China confirmed on Tuesday the first known human case of the H3N8 strain of bird flu to a four-year-old boy living in central Henan province.
China’s National Health Commission (NHC) said the boy tested positive for the strain after being hospitalized earlier this month with a fever and other symptoms.
The boy’s family raised chickens at home and lived in an area populated by wild ducks, the NHC said in a statement.
The boy was infected directly by birds and the strain was not found to have “the ability to effectively infect humans,” the commission said.
The NHC said the boy’s case was a “one-off cross-species transmission, and the risk of large-scale transmission is low.”
It warned the public to nevertheless stay away from dead or sick birds and seek immediate treatment for fever or respiratory symptoms.
Bird flu: Human-to-human is rare
Bird flu is spread by close contact with an infected bird (dead or alive). This includes: touching infected birds, droppings, or bedding and killing or preparing infected poultry in the food preparation process. Furthermore, markets where live birds are sold can also serve as breeding grounds for bird flu.
The US Centers of Disease Control and Prevention (CDC) says that although the virus usually does not infect people, there have been several rare cases of human infection with these viruses. Illness in humans from bird flu virus infections have ranged in severity from no symptoms or mild illness to severe disease that resulted in death.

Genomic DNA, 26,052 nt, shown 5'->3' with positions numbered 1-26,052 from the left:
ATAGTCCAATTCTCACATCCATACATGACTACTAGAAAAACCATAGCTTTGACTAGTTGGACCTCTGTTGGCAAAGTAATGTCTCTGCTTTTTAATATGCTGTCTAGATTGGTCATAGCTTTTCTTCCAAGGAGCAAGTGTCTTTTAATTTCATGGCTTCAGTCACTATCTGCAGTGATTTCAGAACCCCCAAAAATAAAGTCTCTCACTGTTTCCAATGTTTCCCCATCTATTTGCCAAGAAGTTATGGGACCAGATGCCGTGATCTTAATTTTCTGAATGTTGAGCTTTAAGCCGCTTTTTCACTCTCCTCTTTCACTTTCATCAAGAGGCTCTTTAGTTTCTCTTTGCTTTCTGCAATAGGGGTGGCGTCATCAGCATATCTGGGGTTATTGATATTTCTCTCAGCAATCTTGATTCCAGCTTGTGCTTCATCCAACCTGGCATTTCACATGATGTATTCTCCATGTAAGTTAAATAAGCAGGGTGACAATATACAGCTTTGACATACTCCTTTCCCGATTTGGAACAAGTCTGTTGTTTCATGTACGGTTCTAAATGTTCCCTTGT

Although it is easy for humans to contract the infection from birds, human-to-human transmission is more difficult without prolonged contact. However, public health officials are concerned that strains of avian flu may mutate to become easily transmissible between humans.
The discovery of the first human case of bird flu adds to the health woes of China as the country tries to contain a surge in COVID-19 cases.
Beijing has swiftly expanded its COVID-19 mass testing from one district this week to most of the city of nearly 22 million, adding to expectations of an imminent lockdown similar to that of Shanghai.
The Chinese capital began testing the residents of its most populous district, Chaoyang, on Monday. By the end of the day, even though only a fraction of the results had been released, the city decided to conduct tests on ten other districts and one economic development zone by Saturday.